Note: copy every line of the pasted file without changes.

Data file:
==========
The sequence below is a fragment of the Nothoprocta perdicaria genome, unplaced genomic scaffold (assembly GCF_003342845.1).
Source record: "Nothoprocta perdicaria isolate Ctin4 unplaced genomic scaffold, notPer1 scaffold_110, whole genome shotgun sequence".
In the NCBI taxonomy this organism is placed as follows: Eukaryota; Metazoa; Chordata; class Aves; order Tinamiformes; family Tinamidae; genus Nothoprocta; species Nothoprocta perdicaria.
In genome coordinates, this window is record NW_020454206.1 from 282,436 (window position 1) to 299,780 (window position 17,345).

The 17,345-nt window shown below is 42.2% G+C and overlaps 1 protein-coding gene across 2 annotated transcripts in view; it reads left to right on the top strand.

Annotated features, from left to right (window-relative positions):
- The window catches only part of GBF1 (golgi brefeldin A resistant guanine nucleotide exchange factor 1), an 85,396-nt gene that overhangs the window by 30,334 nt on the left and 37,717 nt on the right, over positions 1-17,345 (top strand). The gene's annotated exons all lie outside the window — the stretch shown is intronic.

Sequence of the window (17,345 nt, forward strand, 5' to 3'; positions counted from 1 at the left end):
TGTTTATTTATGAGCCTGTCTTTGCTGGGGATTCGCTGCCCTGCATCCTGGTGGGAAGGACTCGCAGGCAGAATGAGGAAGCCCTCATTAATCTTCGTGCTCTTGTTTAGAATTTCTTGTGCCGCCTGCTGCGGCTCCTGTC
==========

The sequence below is a fragment of the Nothoprocta perdicaria genome, unplaced genomic scaffold (assembly GCF_003342845.1).
Source record: "Nothoprocta perdicaria isolate Ctin4 unplaced genomic scaffold, notPer1 scaffold_110, whole genome shotgun sequence".
In the NCBI taxonomy this organism is placed as follows: Eukaryota; Metazoa; Chordata; class Aves; order Tinamiformes; family Tinamidae; genus Nothoprocta; species Nothoprocta perdicaria.
In genome coordinates, this window is record NW_020454206.1 from 282,436 (window position 1) to 299,780 (window position 17,345).

The 17,345-nt window shown below is 42.2% G+C and overlaps 1 protein-coding gene across 2 annotated transcripts in view; it reads left to right on the top strand.

Annotated features, from left to right (window-relative positions):
- The window catches only part of GBF1 (golgi brefeldin A resistant guanine nucleotide exchange factor 1), an 85,396-nt gene that overhangs the window by 30,334 nt on the left and 37,717 nt on the right, over positions 1-17,345 (top strand). The gene's annotated exons all lie outside the window — the stretch shown is intronic.

Sequence of the window (17,345 nt, forward strand, 5' to 3'; positions counted from 1 at the left end):
TGTTTATTTATGAGCCTGTCTTTGCTGGGGATTCGCTGCCCTGCATCCTGGTGGGAAGGACTCGCAGGCAGAATGAGGAAGCCCTCATTAATCTTCGTGCTCTTGTTTAGAATTTCTTGTGCCGCCTGCTGCGGCTCCTGTC